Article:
Wednesday, April 17, 2013

If More Than One Says So, It Might Be True

Recently I sat on a panel with some agents and an author asked the question about how she is to get an agent. The real question came out that she had sent it out to a lot of people and were rejected over and over again and that frustration was starting to build. This is very understandable! It happens to all of us. But the answer to this is actually pretty simple and the agents on the panel all seemed to agree.

Dawn Frederick of the Red Sofa Literary Agency said it best. Her comment to this author said to stop submitting right there and then. This is the moment for some analytical time with the writing, with the queries and with the submission process. Dawn noted that she does this all of the time. If she sends out a project to editors and several have come back with rejections, she will sit down with that author and figure out what needs to get done. In other words, if more than one person says there is a problem, then the odds are, there really is.

I think a lot of authors ignore this step. They simply return to those statistics that we hear about all of those famous authors who received 100's of rejections before they were finally successful. There is this perception that you just may receive a lot of rejections. In reality, you as an author might have a bit more control over that number of rejections if you stop and think about what these people are saying.

During the pitches this last weekend in Wisconsin, I heard some authors moving from one pitch to the next and not really doing much thinking about what they were saying to the editors and agents. What was interesting is that many of the editors and agents were saying the same thing about the project. Guess what, there is probably an issue with the project, or the pitch. Simply trying with another person with the same thing isn't likely going to get any different result.

This is one of those times when it is crucial to really think before you jump. It is also a matter of some self-reflection and self-analysis. This can be difficult at times but it is so crucial! Don't ignore those signs.


  1. Hi Scott,

    I understand the goal here--getting authors to think about potential flaws in the product they probably thought was flawless. This kind of reflection is necessary at every step of the writing process as well as the publication process.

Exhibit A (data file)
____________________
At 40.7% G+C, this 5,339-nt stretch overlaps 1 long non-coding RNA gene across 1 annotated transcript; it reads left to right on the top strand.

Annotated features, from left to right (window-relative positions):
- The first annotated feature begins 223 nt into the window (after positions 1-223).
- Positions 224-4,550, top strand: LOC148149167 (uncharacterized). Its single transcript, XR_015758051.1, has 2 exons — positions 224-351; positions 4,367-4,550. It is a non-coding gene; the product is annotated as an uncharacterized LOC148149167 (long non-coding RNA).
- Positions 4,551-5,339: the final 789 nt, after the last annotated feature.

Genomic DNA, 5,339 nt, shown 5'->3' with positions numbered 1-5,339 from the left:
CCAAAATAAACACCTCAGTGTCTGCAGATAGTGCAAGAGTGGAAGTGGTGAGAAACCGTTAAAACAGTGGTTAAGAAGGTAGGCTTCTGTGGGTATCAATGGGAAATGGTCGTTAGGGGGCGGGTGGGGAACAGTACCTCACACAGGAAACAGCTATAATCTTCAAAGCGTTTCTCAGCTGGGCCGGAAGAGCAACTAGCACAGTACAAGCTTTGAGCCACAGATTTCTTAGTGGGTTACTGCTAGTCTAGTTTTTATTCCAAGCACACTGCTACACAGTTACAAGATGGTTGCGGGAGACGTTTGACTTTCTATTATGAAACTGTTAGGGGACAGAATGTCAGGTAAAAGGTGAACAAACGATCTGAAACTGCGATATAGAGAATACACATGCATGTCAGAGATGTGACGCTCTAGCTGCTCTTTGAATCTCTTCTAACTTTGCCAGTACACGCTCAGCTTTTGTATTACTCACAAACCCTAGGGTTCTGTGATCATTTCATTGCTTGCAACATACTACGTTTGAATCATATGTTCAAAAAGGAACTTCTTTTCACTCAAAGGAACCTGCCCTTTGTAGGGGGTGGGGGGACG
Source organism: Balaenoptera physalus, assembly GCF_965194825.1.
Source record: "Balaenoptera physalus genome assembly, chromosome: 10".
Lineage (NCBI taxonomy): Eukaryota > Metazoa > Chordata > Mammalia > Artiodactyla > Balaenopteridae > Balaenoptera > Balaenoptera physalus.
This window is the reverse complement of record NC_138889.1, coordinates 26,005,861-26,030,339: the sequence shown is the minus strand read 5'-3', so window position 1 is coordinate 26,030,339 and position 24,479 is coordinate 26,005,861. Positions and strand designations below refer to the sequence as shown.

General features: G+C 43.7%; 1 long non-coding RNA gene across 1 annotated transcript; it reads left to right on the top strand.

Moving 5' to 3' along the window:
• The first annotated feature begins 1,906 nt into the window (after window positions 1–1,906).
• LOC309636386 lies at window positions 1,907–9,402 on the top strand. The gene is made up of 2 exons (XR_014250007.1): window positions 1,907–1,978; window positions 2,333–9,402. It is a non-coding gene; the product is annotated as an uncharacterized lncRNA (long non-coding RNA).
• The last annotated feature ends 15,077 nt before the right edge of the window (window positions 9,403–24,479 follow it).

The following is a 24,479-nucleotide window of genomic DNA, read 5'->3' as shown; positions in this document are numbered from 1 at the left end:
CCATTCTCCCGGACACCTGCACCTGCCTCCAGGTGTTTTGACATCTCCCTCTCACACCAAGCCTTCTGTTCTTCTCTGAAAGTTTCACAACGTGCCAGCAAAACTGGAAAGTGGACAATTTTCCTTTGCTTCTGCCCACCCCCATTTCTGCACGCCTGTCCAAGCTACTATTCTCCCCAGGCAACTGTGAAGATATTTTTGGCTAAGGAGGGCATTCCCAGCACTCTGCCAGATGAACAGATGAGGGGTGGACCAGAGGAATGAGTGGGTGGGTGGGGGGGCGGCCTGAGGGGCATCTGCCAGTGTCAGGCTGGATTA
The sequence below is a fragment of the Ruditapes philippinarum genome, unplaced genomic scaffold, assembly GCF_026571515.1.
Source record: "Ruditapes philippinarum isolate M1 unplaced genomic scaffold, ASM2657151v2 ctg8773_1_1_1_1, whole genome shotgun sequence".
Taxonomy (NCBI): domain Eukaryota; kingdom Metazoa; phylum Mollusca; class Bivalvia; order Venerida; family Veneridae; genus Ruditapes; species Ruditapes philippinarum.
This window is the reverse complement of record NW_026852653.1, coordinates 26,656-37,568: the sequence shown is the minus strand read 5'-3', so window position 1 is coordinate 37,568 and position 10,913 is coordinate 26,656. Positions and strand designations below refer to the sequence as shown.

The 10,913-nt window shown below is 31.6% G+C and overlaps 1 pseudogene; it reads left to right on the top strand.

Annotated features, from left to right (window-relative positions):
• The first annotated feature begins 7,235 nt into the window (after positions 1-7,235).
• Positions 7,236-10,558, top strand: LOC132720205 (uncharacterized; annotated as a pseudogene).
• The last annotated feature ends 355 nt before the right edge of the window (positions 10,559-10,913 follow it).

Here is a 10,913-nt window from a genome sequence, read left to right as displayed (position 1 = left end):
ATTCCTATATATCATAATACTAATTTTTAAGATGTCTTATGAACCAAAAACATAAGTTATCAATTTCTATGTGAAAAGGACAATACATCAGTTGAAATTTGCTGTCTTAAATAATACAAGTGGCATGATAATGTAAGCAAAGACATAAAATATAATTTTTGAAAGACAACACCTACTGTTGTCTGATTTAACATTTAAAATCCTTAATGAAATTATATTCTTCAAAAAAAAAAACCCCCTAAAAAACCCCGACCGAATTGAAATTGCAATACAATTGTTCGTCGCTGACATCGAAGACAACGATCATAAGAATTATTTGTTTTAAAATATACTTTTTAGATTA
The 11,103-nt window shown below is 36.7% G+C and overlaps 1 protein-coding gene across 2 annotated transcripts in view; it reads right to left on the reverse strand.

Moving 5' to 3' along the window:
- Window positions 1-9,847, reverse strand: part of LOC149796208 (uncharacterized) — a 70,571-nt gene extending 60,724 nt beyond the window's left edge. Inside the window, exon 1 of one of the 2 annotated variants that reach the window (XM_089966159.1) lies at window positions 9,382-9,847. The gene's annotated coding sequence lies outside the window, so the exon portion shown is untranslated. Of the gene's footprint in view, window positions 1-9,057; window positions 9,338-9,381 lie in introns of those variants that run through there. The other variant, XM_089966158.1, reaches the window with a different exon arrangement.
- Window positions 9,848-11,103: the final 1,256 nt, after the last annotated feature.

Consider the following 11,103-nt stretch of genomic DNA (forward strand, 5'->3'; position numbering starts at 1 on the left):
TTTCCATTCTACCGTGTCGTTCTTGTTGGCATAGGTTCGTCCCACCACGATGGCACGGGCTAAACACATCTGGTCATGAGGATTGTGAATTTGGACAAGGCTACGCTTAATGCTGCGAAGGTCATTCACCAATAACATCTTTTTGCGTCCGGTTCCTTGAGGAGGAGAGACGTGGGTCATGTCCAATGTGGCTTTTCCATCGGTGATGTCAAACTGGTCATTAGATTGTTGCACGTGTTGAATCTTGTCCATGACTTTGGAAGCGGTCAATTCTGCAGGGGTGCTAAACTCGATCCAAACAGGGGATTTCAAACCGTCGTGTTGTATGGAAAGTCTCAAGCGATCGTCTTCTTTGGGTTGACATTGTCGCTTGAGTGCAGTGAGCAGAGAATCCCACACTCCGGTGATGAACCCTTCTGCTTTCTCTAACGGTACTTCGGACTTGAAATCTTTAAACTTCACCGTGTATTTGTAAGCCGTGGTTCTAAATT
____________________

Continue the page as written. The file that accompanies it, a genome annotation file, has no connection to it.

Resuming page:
But I also feel that this puts so much weight on other people's opinions. This can be dangerous for a writer. And it also begs the question of many rejections signify a problem? 1? 3? 10? 100? I've had more than 100 agent rejections for at least 2 of my novels. The number one thing I heard from agents was, "This is a great piece. I just don't know how to sell it. You're trying to break into a tough market." I know...that's why I asked for that agent's help!

    It really depends on why the agent rejected an author, and a form letter doesn't help an author get closer to finding the answer.

  2. Jenni,

    As I look at your comment, I am drawn to one point. You have a lot of agents that have said the same thing - they "don't know how to sell it." This is, unfortunately, not something an agent can help you with, but something that has to be done in the pre-planning stage of your story. Regardless of how good the writing is - this is still a business; you are selling a product: and that product must me something that is marketable.

    Agents guide your writing with career planning to make sure you are staying true to your brand and your voice. Yes, there will be times when we say that a particular project won't work with your voice, but, it is always up to the reader to do that market research and make sure the story will honestly fit with what the publishers want and, more importantly, what a lot of readers want.

    As I look at your comment, what I would encourage you to do would be to study the projects you have right now and the ones you are working on. Is there a spot on a shelf in a bookstore, or a niche on digital bookstores that your story would fit. Build off of that.

    I am sorry to say, however, but based on those comments, that project might be dead in the water for right now and you should consider moving on to other things that are marketable.